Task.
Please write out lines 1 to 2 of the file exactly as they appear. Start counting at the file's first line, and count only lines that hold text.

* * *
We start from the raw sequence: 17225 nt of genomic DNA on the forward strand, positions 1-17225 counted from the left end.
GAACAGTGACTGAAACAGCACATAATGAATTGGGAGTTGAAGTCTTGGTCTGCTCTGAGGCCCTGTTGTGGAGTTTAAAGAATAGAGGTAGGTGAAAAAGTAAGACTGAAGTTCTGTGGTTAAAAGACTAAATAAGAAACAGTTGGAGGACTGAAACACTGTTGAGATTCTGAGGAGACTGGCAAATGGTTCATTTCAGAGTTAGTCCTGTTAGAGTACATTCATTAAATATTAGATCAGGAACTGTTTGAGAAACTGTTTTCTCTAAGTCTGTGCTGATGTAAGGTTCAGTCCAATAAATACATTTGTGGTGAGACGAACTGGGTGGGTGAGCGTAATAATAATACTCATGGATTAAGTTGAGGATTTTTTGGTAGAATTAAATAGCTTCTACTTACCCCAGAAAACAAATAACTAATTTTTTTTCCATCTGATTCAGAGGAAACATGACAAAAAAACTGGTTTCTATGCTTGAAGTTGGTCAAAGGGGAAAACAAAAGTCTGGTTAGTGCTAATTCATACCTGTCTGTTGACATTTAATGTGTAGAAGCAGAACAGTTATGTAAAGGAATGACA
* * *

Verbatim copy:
We start from the raw sequence: 17225 nt of genomic DNA on the forward strand, positions 1-17225 counted from the left end.
GAACAGTGACTGAAACAGCACATAATGAATTGGGAGTTGAAGTCTTGGTCTGCTCTGAGGCCCTGTTGTGGAGTTTAAAGAATAGAGGTAGGTGAAAAAGTAAGACTGAAGTTCTGTGGTTAAAAGACTAAATAAGAAACAGTTGGAGGACTGAAACACTGTTGAGATTCTGAGGAGACTGGCAAATGGTTCATTTCAGAGTTAGTCCTGTTAGAGTACATTCATTAAATATTAGATCAGGAACTGTTTGAGAAACTGTTTTCTCTAAGTCTGTGCTGATGTAAGGTTCAGTCCAATAAATACATTTGTGGTGAGACGAACTGGGTGGGTGAGCGTAATAATAATACTCATGGATTAAGTTGAGGATTTTTTGGTAGAATTAAATAGCTTCTACTTACCCCAGAAAACAAATAACTAATTTTTTTTCCATCTGATTCAGAGGAAACATGACAAAAAAACTGGTTTCTATGCTTGAAGTTGGTCAAAGGGGAAAACAAAAGTCTGGTTAGTGCTAATTCATACCTGTCTGTTGACATTTAATGTGTAGAAGCAGAACAGTTATGTAAAGGAATGACA